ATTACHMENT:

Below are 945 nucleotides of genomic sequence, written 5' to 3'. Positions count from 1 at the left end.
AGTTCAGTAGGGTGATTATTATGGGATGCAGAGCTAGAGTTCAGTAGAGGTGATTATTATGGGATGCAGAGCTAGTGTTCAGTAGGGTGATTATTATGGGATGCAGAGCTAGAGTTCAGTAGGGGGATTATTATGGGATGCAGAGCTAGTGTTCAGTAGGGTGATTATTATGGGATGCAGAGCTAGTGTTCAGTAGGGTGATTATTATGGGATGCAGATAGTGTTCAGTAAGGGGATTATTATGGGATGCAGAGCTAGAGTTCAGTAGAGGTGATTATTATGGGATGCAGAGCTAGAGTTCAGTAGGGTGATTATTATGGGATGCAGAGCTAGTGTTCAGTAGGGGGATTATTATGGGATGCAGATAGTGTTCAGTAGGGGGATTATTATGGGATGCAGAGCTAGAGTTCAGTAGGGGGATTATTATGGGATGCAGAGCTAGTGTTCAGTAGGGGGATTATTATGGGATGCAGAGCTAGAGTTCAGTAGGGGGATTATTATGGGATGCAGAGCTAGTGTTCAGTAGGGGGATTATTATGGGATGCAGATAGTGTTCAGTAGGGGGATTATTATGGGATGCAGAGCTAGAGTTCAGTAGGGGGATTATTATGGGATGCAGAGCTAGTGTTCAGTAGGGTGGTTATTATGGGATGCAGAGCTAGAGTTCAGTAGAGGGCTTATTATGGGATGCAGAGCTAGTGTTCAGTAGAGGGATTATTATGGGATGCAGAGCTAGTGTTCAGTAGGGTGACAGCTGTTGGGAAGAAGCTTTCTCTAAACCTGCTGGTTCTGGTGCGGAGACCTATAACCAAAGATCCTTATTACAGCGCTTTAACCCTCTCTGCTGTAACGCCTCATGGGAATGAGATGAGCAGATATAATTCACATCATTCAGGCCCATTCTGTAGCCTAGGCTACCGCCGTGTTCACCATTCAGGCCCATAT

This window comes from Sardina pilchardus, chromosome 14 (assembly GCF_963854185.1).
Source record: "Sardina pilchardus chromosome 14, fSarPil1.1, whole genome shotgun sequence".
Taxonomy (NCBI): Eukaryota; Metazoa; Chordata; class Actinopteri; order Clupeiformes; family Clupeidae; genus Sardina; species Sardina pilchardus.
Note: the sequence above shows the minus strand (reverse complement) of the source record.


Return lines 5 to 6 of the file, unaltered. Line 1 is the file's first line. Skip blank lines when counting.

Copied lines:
Taxonomy (NCBI): Eukaryota; Metazoa; Chordata; class Actinopteri; order Clupeiformes; family Clupeidae; genus Sardina; species Sardina pilchardus.
Note: the sequence above shows the minus strand (reverse complement) of the source record.